Senator Barbara Mikulski’s announcement this morning of support for the nuclear agreement with Iran brings the number of US Senators now supporting the deal to 34, meaning the agreement will survive the Congressional review process and will continue being implemented.
This marks not simply a victory for diplomacy or for President Obama but for the majority of Jewish Americans who supported the deal even though many organizations purporting to speak for them opposed it.
Despite pouring tens of millions of dollars into their campaign to sink the deal, it is now clear that opponents will not succeed in what has been the most important foreign policy fight of the decade.
The outcome in Congress is shaping up as an important rebuff to those who argue – even after the catastrophic war in Iraq – that we can only solve problems in the Middle East through the use of raw power and military force.
And it’s an important win for the approach President Obama has taken, building a broad international coalition behind sanctions and then using tough diplomacy to prevent Iran from obtaining a nuclear weapon.
J Street has been proud to play a role in this fight. The cause of diplomacy in the Middle East is dear to our hearts and we felt this deal was the best route to advance both American and Israeli security interests.
We knew when we started – and saw in the polling over the last two months – that a solid majority of American Jews agreed with us and were broadly in favor of this deal.
We also were so pleased to be able to bring credible figures from the Israeli military and national security establishment to the United States to argue in favor of the deal.
Our opponents played on fears and emotions, and we share their concerns about the regime in Iran, its role in the region and its track record at home. But, in the end, we provided reasonable answers to every question they raised, and they offered no viable alternative to achieve our shared goal of preventing this bad regime from obtaining a nuclear weapon.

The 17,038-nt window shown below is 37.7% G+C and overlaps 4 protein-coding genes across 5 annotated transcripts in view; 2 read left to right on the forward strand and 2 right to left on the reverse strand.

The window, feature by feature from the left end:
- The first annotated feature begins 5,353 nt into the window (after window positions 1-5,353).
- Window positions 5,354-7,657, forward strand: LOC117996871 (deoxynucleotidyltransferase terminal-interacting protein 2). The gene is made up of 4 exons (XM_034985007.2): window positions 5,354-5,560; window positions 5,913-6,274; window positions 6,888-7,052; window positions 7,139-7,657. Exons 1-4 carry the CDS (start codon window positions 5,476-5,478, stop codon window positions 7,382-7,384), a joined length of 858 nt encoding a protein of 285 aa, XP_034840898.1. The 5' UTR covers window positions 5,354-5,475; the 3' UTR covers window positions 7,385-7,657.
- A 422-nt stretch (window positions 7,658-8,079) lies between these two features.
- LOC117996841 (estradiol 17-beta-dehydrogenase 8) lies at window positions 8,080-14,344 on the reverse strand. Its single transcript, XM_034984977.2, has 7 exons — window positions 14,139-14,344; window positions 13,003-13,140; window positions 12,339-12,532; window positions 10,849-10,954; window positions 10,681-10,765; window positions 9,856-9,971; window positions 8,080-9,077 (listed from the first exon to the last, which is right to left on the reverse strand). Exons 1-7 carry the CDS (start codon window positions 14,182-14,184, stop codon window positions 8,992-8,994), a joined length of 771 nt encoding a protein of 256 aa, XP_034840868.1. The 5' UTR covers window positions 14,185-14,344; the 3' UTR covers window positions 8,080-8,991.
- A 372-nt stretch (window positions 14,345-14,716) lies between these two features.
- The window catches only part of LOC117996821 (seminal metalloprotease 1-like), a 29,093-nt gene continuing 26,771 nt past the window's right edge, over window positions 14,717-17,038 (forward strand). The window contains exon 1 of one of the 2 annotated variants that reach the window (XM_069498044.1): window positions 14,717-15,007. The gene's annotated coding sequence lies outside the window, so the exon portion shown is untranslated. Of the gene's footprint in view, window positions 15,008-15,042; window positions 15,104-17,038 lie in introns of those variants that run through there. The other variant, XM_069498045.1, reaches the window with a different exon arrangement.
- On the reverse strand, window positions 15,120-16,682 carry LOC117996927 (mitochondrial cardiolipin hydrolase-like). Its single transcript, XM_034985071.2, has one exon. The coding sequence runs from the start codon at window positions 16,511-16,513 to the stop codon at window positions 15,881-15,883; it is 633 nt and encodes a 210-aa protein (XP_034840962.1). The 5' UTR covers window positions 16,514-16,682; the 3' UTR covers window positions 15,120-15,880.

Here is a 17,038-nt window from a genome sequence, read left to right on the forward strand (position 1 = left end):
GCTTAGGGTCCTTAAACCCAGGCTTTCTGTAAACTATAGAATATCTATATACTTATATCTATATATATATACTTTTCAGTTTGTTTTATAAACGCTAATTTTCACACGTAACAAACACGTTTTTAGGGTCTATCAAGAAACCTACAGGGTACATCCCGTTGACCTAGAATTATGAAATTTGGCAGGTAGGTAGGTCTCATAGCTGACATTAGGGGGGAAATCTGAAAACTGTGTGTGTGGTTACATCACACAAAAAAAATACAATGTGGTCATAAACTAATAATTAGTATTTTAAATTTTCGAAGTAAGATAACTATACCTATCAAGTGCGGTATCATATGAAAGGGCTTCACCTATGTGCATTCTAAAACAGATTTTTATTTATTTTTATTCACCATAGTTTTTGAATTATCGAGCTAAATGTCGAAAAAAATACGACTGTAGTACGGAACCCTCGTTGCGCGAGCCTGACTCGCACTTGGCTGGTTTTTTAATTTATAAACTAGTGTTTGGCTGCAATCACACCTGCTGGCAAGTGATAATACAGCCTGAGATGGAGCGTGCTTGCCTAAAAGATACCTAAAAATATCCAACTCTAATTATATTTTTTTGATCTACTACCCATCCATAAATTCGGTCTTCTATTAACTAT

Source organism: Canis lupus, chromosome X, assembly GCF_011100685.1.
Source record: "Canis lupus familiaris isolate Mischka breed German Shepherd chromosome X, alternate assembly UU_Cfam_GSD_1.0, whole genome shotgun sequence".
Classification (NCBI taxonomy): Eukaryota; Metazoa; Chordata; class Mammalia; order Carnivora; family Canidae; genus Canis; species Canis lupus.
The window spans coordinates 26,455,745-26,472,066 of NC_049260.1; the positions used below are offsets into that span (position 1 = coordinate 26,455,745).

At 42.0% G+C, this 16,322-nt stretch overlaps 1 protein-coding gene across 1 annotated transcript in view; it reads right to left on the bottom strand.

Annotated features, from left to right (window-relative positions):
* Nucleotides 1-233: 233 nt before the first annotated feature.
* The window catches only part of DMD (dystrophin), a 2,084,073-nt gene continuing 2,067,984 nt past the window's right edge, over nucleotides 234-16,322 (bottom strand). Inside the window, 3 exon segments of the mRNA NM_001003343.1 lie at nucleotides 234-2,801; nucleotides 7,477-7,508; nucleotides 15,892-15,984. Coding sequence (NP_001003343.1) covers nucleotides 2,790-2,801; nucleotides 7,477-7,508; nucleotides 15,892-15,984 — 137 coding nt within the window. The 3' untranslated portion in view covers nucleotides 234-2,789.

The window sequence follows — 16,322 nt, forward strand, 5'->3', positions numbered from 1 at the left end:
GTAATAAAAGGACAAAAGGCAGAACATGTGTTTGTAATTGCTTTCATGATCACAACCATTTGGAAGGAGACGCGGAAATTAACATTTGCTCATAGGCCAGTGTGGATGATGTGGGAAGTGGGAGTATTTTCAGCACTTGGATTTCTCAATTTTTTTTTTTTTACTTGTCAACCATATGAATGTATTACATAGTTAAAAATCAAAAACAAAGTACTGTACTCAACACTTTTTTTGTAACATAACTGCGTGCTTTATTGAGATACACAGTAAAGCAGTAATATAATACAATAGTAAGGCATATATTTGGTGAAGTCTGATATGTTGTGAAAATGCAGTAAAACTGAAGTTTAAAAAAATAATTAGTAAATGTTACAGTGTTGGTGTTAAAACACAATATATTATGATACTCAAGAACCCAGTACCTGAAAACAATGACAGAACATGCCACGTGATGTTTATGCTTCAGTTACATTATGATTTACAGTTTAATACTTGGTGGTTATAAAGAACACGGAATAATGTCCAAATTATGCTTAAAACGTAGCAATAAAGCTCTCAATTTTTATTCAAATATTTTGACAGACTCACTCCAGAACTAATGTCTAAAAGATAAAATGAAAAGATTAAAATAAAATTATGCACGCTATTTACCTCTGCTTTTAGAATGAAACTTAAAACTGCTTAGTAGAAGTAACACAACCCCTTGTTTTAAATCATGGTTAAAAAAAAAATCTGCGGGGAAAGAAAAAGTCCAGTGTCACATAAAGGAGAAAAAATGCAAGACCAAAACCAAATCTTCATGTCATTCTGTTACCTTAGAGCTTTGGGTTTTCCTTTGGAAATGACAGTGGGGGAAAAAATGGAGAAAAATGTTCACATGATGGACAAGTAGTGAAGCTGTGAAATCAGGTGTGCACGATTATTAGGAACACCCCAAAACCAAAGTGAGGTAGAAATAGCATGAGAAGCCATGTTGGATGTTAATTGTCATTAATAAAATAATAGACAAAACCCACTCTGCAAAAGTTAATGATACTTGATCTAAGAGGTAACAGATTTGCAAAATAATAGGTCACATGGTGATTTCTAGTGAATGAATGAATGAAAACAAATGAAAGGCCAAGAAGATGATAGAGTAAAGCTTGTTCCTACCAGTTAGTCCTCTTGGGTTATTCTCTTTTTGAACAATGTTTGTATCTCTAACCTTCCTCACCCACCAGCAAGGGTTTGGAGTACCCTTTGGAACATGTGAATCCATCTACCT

The milestone reached today does not by any stretch mean the battle over policy toward Iran is over. First, there are still a number of key legislators still undecided on the agreement whose support will be critical moving forward. We will continue to actively lobby and mobilize until the voting is done.
More worrisome, however, are the plans opponents of the agreement are already laying for amendments to the resolution under consideration and for further legislation that could tie the President’s hands and undermine the deal.
We will, of course, support any Congressional action that shores up the deal and ensures its goals are achieved. But we will fight any effort by opponents to achieve their goal of killing the deal through the back door when they couldn’t muster the votes to do so directly.
We will also draw some important lessons from this experience as we return to our core mission of advocating for a peaceful end to the conflict between Israel and the Palestinians.
The political atmosphere in this country on issues relating to Israel and the Middle East is forever changed. More and more political leaders and policy makers are seeing that it is possible for the US to pursue a path in the region that aims to settle conflicts there through negotiations and diplomacy.
That means there is more space for us to push for assertive action to advance the two-state solution, stop the advance of settlements and end the occupation.
We have much to do in the days, weeks and months ahead – both on Iran and the Israeli-Palestinian conflict. But, for a moment at least, I’d suggest that all of us involved in J Street take a step back and appreciate the milestone for Middle East diplomacy that we mark today.